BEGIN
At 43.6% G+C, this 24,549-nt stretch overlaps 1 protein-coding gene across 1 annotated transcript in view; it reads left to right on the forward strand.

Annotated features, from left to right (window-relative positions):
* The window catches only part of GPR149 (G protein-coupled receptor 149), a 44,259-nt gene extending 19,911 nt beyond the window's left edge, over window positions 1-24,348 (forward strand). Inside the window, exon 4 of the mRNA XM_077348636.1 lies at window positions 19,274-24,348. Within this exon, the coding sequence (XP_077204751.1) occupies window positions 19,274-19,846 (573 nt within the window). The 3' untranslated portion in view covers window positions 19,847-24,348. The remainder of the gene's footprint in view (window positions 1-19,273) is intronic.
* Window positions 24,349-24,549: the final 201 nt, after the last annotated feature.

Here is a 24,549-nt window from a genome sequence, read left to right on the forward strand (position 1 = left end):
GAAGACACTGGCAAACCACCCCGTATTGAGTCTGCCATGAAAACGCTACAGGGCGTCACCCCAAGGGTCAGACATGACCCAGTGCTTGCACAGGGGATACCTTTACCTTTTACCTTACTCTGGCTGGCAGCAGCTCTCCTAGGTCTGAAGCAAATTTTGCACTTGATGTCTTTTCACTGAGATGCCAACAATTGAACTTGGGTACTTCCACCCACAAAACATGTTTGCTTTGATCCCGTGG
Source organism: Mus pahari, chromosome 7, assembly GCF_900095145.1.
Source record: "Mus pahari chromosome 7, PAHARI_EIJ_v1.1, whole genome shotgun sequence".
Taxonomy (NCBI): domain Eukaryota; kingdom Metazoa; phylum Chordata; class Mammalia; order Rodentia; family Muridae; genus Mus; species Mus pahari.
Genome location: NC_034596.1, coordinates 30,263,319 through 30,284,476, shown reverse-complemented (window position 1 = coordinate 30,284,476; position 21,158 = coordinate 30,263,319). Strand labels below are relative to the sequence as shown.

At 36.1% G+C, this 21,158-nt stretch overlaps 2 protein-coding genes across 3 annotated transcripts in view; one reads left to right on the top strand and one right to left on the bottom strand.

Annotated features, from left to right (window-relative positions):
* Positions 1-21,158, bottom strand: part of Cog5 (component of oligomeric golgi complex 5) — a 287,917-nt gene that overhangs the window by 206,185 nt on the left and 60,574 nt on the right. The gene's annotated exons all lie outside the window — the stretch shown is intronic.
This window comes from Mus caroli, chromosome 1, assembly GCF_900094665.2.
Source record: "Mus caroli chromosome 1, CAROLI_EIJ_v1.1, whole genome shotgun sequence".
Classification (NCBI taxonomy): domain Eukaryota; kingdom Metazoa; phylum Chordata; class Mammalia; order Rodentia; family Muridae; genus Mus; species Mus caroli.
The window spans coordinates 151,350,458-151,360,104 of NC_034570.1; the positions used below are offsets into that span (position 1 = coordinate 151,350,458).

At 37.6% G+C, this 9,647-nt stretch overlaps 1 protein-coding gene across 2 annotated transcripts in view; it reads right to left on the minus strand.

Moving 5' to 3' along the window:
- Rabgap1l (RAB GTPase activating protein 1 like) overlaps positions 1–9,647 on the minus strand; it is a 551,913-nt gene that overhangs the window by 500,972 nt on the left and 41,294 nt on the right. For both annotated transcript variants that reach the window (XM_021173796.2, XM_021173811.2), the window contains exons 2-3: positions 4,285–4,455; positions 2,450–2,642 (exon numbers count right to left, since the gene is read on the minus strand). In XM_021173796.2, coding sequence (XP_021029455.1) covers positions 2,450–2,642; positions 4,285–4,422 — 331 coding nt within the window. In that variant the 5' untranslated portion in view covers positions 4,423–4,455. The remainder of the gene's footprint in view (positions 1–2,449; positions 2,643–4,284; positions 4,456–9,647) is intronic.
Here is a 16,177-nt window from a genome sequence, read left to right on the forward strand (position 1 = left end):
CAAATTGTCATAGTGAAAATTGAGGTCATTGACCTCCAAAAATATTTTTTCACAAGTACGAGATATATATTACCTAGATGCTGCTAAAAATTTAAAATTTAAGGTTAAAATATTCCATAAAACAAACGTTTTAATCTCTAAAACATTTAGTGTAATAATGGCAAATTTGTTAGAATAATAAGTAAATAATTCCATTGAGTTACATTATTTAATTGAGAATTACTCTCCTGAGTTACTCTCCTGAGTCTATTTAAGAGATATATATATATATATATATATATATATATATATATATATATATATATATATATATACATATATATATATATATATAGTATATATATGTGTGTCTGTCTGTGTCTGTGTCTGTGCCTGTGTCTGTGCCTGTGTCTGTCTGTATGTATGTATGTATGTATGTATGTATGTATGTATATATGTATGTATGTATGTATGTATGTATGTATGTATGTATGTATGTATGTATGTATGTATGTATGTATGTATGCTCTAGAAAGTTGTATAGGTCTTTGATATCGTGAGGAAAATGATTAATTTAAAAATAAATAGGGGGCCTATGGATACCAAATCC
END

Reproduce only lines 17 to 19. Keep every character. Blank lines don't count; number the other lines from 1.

The window spans coordinates 151,350,458-151,360,104 of NC_034570.1; the positions used below are offsets into that span (position 1 = coordinate 151,350,458).

At 37.6% G+C, this 9,647-nt stretch overlaps 1 protein-coding gene across 2 annotated transcripts in view; it reads right to left on the minus strand.

Moving 5' to 3' along the window: